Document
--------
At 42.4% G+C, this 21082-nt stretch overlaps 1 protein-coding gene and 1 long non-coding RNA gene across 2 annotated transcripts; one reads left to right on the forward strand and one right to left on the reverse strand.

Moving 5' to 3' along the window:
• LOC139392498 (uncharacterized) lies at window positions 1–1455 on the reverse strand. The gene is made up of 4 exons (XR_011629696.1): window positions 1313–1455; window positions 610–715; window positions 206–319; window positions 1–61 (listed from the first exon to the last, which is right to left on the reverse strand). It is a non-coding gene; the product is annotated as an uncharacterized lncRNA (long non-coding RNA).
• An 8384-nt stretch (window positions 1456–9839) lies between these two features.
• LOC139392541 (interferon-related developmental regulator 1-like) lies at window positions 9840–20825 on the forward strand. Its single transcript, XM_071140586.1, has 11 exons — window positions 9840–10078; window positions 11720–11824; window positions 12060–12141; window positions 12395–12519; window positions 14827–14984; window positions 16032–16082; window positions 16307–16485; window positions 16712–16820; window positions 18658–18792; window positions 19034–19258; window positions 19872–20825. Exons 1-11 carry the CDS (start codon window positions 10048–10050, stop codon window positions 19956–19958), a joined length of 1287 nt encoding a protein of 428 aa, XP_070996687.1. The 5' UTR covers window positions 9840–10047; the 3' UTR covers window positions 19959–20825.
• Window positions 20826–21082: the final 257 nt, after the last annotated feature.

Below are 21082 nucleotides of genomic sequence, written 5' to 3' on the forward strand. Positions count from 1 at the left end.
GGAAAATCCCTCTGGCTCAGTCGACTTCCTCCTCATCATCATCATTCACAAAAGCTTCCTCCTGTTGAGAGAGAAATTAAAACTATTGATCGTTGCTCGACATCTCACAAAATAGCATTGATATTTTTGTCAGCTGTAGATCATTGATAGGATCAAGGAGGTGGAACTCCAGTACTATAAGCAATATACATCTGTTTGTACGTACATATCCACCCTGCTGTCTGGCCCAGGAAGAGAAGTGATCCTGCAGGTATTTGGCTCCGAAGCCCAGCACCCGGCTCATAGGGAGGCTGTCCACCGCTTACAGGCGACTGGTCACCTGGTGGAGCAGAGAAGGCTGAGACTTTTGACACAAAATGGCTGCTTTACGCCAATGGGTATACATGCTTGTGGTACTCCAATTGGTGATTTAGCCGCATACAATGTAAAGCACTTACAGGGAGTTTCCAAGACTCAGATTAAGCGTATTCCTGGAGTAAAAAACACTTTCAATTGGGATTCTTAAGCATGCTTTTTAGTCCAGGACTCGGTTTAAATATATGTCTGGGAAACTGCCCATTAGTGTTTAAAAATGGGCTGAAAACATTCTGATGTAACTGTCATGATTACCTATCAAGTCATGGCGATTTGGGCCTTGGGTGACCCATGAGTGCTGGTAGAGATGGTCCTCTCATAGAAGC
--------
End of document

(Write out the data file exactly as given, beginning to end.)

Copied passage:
At 42.4% G+C, this 21082-nt stretch overlaps 1 protein-coding gene and 1 long non-coding RNA gene across 2 annotated transcripts; one reads left to right on the forward strand and one right to left on the reverse strand.

Moving 5' to 3' along the window:
• LOC139392498 (uncharacterized) lies at window positions 1–1455 on the reverse strand. The gene is made up of 4 exons (XR_011629696.1): window positions 1313–1455; window positions 610–715; window positions 206–319; window positions 1–61 (listed from the first exon to the last, which is right to left on the reverse strand). It is a non-coding gene; the product is annotated as an uncharacterized lncRNA (long non-coding RNA).
• An 8384-nt stretch (window positions 1456–9839) lies between these two features.
• LOC139392541 (interferon-related developmental regulator 1-like) lies at window positions 9840–20825 on the forward strand. Its single transcript, XM_071140586.1, has 11 exons — window positions 9840–10078; window positions 11720–11824; window positions 12060–12141; window positions 12395–12519; window positions 14827–14984; window positions 16032–16082; window positions 16307–16485; window positions 16712–16820; window positions 18658–18792; window positions 19034–19258; window positions 19872–20825. Exons 1-11 carry the CDS (start codon window positions 10048–10050, stop codon window positions 19956–19958), a joined length of 1287 nt encoding a protein of 428 aa, XP_070996687.1. The 5' UTR covers window positions 9840–10047; the 3' UTR covers window positions 19959–20825.
• Window positions 20826–21082: the final 257 nt, after the last annotated feature.

Below are 21082 nucleotides of genomic sequence, written 5' to 3' on the forward strand. Positions count from 1 at the left end.
GGAAAATCCCTCTGGCTCAGTCGACTTCCTCCTCATCATCATCATTCACAAAAGCTTCCTCCTGTTGAGAGAGAAATTAAAACTATTGATCGTTGCTCGACATCTCACAAAATAGCATTGATATTTTTGTCAGCTGTAGATCATTGATAGGATCAAGGAGGTGGAACTCCAGTACTATAAGCAATATACATCTGTTTGTACGTACATATCCACCCTGCTGTCTGGCCCAGGAAGAGAAGTGATCCTGCAGGTATTTGGCTCCGAAGCCCAGCACCCGGCTCATAGGGAGGCTGTCCACCGCTTACAGGCGACTGGTCACCTGGTGGAGCAGAGAAGGCTGAGACTTTTGACACAAAATGGCTGCTTTACGCCAATGGGTATACATGCTTGTGGTACTCCAATTGGTGATTTAGCCGCATACAATGTAAAGCACTTACAGGGAGTTTCCAAGACTCAGATTAAGCGTATTCCTGGAGTAAAAAACACTTTCAATTGGGATTCTTAAGCATGCTTTTTAGTCCAGGACTCGGTTTAAATATATGTCTGGGAAACTGCCCATTAGTGTTTAAAAATGGGCTGAAAACATTCTGATGTAACTGTCATGATTACCTATCAAGTCATGGCGATTTGGGCCTTGGGTGACCCATGAGTGCTGGTAGAGATGGTCCTCTCATAGAAGC